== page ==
April 6, 1988 |
The British entertainment company Goldcrest has signed a $40-million deal with animation director Don Bluth and partner Morris Sullivan to produce three animated features at Sullivan Bluth Studios Ireland Ltd.--their Dublin facility--over the next three years. Production is already under way on the first feature, "All Dogs Go to Heaven." Sullivan Bluth's "The Land Before Time Began," will be released this Christmas by Steven Spielberg's Amblin' Productions.
May 4, 1994 |
Fox Signs Top Independent Animation Producers: Don Bluth and Gary Goldman, the team responsible for animated films such as "The Land Before Time," "An American Tail" and "Hans Christian Andersen's Thumbelina," signed a long-term deal to produce animated features for 20th Century Fox's new family films division. Fox is committing more than $100 million to the animation company, scheduled for its first film release in late 1996.
December 5, 1989 |
At a USC screening of "The Little Mermaid" the other night, a young woman asked the co-authors and co-directors, in a tone that could be characterized as civilly indignant, whether a woman had been consulted in the creation of the script. Was what she called the "Some-Day-My-Prince-Will-Come" Syndrome (in which the answer to any mermaid's prayer is simply to find a good man) their work solely or a coeducational enterprise?
April 6, 1992 |
It's been more than 12 years since Don Bluth and 16 colleagues shocked the world of animation by walking out of Walt Disney Productions, complaining that the studio's traditions of producing "classical animation" had been abandoned. In those 12 years, animation has enjoyed a significant revival in creative terms and Bluth and his colleagues, despite fluctuations in their fortunes, have survived as major players in the field.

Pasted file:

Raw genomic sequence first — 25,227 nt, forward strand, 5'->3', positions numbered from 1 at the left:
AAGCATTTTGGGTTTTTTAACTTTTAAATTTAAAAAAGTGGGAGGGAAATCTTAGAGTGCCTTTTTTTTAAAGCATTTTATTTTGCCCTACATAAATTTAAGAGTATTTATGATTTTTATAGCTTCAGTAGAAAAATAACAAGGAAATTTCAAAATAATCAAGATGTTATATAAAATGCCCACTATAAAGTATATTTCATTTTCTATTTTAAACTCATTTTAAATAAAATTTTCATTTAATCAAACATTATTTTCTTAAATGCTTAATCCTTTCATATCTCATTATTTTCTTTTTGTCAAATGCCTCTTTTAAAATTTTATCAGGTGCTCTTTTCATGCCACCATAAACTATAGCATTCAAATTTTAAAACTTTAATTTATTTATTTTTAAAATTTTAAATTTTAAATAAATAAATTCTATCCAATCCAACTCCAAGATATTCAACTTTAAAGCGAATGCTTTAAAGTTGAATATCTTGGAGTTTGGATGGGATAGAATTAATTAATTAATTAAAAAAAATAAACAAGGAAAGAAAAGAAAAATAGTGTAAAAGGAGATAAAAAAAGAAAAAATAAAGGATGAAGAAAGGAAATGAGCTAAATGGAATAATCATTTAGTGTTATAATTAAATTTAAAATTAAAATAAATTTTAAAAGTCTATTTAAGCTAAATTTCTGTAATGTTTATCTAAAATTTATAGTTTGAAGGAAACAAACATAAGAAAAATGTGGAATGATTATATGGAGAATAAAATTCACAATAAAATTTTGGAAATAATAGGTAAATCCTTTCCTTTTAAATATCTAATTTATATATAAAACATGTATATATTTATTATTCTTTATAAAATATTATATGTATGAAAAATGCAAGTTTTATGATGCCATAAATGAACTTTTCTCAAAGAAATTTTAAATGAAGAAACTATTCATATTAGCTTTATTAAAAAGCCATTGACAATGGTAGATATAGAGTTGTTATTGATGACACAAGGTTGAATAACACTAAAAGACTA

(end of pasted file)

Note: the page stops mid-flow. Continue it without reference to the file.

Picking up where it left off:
November 18, 1988 |
Parents may have a hard time scraping dinosaur goo off the young ones they take to "The Land Before Time," (citywide) a fatally cunning animation feature set back when the earth really moved. Having dinosaurs, a whole array of different species, as central characters is an interesting challenge. Their size and the relative mystery about their disappearance still carry an almost primal fascination.
CALIFORNIA | LOCAL
September 2, 2008 |
Morris F. Sullivan, who ran a financial consulting firm before helping to establish an animation studio in Ireland populated by ex-Disney artists, died Aug. 24 of complications related to old age at his Toluca Lake home, his family said. He was 91. In 1979, three of Disney's top animators -- including Don Bluth -- left the company with a group of artists who felt production values were being compromised for the bottom line. The maverick studio they set up in Van Nuys was struggling financially when a golf partner persuaded the semi-retired Sullivan to step in. The animators screened their 1982 film "The Secret of NIMH" for him, and Sullivan responded: "I'm your guardian angel.